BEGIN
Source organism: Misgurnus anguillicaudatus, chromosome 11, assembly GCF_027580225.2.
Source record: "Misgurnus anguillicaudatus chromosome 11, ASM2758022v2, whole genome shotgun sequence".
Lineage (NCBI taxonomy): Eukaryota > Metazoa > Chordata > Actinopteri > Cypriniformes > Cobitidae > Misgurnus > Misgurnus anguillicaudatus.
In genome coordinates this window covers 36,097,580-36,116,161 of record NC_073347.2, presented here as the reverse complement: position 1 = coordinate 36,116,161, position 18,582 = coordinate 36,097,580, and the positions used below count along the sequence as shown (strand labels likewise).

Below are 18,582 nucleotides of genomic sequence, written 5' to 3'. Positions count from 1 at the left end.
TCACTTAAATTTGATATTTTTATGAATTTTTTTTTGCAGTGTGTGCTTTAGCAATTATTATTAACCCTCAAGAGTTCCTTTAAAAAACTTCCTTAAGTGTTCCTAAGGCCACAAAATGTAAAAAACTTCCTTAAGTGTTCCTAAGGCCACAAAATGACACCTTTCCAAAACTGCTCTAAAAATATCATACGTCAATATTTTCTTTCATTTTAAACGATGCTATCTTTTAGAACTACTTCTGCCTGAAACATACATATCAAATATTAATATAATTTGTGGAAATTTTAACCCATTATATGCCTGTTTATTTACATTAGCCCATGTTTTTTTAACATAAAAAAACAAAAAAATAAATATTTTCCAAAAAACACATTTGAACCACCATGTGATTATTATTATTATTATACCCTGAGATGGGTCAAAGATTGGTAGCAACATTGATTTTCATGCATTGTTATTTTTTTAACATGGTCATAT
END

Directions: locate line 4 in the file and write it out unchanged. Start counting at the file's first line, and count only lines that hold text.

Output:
In genome coordinates this window covers 36,097,580-36,116,161 of record NC_073347.2, presented here as the reverse complement: position 1 = coordinate 36,116,161, position 18,582 = coordinate 36,097,580, and the positions used below count along the sequence as shown (strand labels likewise).